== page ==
The graphics issue I was talking about is that some objects will just glitch out, and the game won't look like it should.
Title: Re: Emu Accuracy analysis: FCEUX vs. NEStopia
Post by: MegaManJuno on November 03, 2015, 09:06:04 am
Yep, the vertical lines in the Comix Zone shadows are a "trick" they used in conjunction with CRT TVs. Due to the way CRTs functioned, these created a fake translucency. The same can be seen with the waterfalls in Sonic.
Title: Re: Emu Accuracy analysis: FCEUX vs. NEStopia
Post by: obscurumlux01 on November 03, 2015, 04:37:23 pm
That's just vertical dithering. Anything that shows graphics at their sharpest(like modern TV's, or emulators without a blur filter) will show that. It's like how awful Eternal Champions looks like, but it looked fine on the console connected to a CRT back in the day. Real quick in Fusion, select either TV Mode option(CVBS tends to be more readable with text), and you'll see it how you remember it.

The graphics issue I was talking about is that some objects will just glitch out, and the game won't look like it should.

1 - YOU ARE AMAZING!  I just did as you ask and it worked!  And yeah CVBS mode in Kega Fusion makes the shadows look like how I remember them as well as keeping the text more readable.

2 - I'd need to see screenshots of what you are talking about.  Aka what it looks like in Kega Fusion and what it SHOULD look like.
Title: Re: Emu Accuracy analysis: FCEUX vs. NEStopia
Post by: FallenAngel2387 on November 03, 2015, 09:02:35 pm
I notice a lot of it happens when Alissa is chiming in, her graphic in the upper left glitches at times, especially when fighting enemies. The panel in the 2nd stage/page(whatever it is), where the Flying Creatures(literally what the manual calls them) come out of a hole, and you need to move a boulder on top of it, while there are 3 stacked on top of each other to the left that you have to eventually destroy. The whole panel glitches as your fighting the Flying Creatures, while those 3 boulders are in view. Things like that. Nothing game breaking, but it can be distracting, and  I never saw that kind of glitching in the game until emulation.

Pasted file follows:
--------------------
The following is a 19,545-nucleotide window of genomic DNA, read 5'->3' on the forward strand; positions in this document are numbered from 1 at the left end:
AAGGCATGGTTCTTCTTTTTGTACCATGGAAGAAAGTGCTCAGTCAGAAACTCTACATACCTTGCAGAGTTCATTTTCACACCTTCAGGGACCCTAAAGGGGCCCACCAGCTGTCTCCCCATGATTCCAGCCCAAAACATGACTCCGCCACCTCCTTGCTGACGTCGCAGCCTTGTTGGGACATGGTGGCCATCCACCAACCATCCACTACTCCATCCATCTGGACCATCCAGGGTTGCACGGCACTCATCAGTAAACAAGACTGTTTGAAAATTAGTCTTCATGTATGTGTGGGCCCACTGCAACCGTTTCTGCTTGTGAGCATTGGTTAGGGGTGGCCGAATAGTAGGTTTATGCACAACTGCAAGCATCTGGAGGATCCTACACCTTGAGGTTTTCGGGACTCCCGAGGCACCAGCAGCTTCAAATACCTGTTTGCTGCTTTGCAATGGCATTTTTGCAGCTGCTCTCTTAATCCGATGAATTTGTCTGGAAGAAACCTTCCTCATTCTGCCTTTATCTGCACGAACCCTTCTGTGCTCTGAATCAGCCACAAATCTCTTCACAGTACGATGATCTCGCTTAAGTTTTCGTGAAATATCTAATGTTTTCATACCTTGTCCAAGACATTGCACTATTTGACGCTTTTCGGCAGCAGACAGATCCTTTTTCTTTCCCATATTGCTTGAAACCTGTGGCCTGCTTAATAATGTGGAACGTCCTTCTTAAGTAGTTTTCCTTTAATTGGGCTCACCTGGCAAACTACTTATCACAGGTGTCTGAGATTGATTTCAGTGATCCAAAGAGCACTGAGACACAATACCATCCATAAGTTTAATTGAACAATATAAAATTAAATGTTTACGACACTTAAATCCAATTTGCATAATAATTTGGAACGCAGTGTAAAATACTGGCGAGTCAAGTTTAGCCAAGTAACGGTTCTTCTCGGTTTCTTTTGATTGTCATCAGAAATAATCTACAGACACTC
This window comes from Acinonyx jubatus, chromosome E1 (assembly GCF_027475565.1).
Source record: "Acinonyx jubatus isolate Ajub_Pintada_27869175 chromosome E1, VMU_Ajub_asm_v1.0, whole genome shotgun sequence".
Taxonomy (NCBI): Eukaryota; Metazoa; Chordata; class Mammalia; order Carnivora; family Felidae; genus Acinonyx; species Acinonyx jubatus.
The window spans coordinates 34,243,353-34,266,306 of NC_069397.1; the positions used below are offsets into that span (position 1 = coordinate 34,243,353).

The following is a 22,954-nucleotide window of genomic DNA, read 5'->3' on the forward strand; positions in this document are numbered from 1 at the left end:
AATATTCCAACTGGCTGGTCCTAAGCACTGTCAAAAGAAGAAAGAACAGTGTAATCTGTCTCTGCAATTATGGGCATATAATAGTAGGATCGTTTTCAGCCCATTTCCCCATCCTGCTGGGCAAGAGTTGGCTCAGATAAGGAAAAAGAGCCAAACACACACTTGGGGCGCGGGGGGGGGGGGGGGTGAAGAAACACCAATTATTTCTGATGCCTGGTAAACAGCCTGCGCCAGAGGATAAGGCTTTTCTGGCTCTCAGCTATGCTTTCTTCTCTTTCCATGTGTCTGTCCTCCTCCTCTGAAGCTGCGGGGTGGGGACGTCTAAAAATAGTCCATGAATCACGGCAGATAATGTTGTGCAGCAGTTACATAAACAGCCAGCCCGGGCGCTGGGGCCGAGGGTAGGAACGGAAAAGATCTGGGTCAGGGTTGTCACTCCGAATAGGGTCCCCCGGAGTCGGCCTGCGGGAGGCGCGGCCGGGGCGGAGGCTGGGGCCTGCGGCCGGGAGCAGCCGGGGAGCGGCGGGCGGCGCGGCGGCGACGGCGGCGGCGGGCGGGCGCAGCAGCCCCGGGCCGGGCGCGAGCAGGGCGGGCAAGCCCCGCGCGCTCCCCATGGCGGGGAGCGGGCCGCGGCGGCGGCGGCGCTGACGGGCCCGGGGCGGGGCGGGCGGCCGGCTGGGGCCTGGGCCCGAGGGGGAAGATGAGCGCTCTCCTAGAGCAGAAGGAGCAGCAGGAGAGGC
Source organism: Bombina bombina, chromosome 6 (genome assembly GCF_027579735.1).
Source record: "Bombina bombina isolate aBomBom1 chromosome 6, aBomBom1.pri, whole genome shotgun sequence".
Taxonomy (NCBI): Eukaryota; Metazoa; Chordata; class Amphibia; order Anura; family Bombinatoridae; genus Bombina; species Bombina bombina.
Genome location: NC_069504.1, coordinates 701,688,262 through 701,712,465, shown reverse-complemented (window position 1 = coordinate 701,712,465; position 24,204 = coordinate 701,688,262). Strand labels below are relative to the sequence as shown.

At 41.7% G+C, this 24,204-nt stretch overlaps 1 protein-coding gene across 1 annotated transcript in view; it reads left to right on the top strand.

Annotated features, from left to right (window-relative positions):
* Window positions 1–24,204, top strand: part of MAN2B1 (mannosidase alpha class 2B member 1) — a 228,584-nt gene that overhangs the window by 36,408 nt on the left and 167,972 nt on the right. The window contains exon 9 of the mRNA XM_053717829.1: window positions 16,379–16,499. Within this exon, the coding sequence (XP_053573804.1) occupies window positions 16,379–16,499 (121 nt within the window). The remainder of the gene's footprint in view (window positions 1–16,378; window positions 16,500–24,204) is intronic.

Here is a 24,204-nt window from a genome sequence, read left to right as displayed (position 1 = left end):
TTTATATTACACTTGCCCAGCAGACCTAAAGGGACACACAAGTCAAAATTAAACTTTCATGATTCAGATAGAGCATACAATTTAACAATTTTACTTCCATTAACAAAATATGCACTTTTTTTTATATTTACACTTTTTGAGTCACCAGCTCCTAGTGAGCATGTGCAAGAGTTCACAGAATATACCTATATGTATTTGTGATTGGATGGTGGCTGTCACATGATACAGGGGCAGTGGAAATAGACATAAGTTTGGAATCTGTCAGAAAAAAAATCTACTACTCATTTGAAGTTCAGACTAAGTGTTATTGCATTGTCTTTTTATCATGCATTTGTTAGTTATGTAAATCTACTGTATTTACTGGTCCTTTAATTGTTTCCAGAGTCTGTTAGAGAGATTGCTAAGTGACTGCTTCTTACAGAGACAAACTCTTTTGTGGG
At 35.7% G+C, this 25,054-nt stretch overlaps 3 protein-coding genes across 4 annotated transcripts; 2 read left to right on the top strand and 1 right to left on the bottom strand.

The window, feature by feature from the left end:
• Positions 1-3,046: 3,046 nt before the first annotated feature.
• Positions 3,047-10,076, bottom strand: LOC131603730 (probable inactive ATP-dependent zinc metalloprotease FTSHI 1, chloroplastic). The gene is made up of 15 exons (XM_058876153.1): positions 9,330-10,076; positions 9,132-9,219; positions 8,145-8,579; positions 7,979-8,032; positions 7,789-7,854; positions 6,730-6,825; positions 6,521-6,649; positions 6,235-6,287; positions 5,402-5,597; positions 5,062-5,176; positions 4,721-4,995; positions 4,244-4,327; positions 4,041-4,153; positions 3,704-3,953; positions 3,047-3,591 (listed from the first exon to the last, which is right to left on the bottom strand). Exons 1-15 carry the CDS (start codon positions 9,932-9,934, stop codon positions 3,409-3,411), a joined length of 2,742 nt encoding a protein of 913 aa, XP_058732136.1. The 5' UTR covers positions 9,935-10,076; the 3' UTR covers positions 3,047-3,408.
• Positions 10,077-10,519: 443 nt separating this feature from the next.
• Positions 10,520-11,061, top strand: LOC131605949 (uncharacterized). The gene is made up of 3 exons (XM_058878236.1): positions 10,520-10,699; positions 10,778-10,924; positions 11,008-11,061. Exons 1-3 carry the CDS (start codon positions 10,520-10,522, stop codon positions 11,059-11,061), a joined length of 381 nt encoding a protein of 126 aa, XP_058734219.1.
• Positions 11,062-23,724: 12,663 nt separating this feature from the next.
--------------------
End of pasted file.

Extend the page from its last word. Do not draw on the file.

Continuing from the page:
Title: Re: Emu Accuracy analysis: FCEUX vs. NEStopia
Post by: helaku on November 04, 2015, 02:30:41 am
This bug only occurs in the latest build of Kega Fusion?
What I understand is that 3.64 build was released in a hurry and was not tested like 3.63.
Title: Re: Emu Accuracy analysis: FCEUX vs. NEStopia
Post by: Lilinda on November 06, 2015, 01:02:16 pm
Yep, the vertical lines in the Comix Zone shadows are a "trick" they used in conjunction with CRT TVs. Due to the way CRTs functioned, these created a fake translucency. The same can be seen with the waterfalls in Sonic.

So, it was, in fact, option 4.
Title: Re: Emu Accuracy analysis: FCEUX vs. NEStopia
Post by: FAST6191 on November 16, 2015, 06:09:15 pm
Not sure if it wanted to go here, the thread that provided the basis for some of this or its own thread but I will live with the results.
It was linked earlier today and some might be interested to read http://trixter.oldskool.org/2015/04/07/8088-mph-we-break-all-your-emulators/